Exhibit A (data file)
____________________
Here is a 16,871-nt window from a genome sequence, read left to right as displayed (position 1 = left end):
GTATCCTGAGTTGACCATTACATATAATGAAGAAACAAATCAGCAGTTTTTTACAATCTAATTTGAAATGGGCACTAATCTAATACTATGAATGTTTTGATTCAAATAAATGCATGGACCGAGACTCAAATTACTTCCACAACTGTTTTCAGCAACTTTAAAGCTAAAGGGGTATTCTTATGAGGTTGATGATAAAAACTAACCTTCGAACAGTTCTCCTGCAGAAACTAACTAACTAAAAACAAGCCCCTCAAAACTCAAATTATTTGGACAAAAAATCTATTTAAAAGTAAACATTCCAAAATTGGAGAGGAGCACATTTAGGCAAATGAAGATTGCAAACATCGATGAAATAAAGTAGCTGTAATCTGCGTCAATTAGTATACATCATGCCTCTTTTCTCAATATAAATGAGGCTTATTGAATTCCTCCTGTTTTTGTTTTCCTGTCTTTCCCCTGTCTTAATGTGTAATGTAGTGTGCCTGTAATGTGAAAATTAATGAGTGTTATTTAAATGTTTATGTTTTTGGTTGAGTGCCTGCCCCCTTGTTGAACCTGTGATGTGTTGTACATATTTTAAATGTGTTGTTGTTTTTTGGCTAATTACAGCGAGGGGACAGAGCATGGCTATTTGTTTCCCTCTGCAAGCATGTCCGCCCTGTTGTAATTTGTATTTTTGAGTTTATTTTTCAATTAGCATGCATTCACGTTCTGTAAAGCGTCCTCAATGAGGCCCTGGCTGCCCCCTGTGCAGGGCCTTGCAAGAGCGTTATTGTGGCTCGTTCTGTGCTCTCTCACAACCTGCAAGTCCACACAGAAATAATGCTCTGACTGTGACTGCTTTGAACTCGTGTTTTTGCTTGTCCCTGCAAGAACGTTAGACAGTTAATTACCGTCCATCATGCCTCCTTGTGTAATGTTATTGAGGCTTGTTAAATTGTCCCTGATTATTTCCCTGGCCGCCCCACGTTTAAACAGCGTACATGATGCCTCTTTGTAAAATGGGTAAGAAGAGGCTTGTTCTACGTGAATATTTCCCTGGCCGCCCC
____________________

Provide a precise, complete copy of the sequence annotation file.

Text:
Here is a 16,871-nt window from a genome sequence, read left to right as displayed (position 1 = left end):
GTATCCTGAGTTGACCATTACATATAATGAAGAAACAAATCAGCAGTTTTTTACAATCTAATTTGAAATGGGCACTAATCTAATACTATGAATGTTTTGATTCAAATAAATGCATGGACCGAGACTCAAATTACTTCCACAACTGTTTTCAGCAACTTTAAAGCTAAAGGGGTATTCTTATGAGGTTGATGATAAAAACTAACCTTCGAACAGTTCTCCTGCAGAAACTAACTAACTAAAAACAAGCCCCTCAAAACTCAAATTATTTGGACAAAAAATCTATTTAAAAGTAAACATTCCAAAATTGGAGAGGAGCACATTTAGGCAAATGAAGATTGCAAACATCGATGAAATAAAGTAGCTGTAATCTGCGTCAATTAGTATACATCATGCCTCTTTTCTCAATATAAATGAGGCTTATTGAATTCCTCCTGTTTTTGTTTTCCTGTCTTTCCCCTGTCTTAATGTGTAATGTAGTGTGCCTGTAATGTGAAAATTAATGAGTGTTATTTAAATGTTTATGTTTTTGGTTGAGTGCCTGCCCCCTTGTTGAACCTGTGATGTGTTGTACATATTTTAAATGTGTTGTTGTTTTTTGGCTAATTACAGCGAGGGGACAGAGCATGGCTATTTGTTTCCCTCTGCAAGCATGTCCGCCCTGTTGTAATTTGTATTTTTGAGTTTATTTTTCAATTAGCATGCATTCACGTTCTGTAAAGCGTCCTCAATGAGGCCCTGGCTGCCCCCTGTGCAGGGCCTTGCAAGAGCGTTATTGTGGCTCGTTCTGTGCTCTCTCACAACCTGCAAGTCCACACAGAAATAATGCTCTGACTGTGACTGCTTTGAACTCGTGTTTTTGCTTGTCCCTGCAAGAACGTTAGACAGTTAATTACCGTCCATCATGCCTCCTTGTGTAATGTTATTGAGGCTTGTTAAATTGTCCCTGATTATTTCCCTGGCCGCCCCACGTTTAAACAGCGTACATGATGCCTCTTTGTAAAATGGGTAAGAAGAGGCTTGTTCTACGTGAATATTTCCCTGGCCGCCCC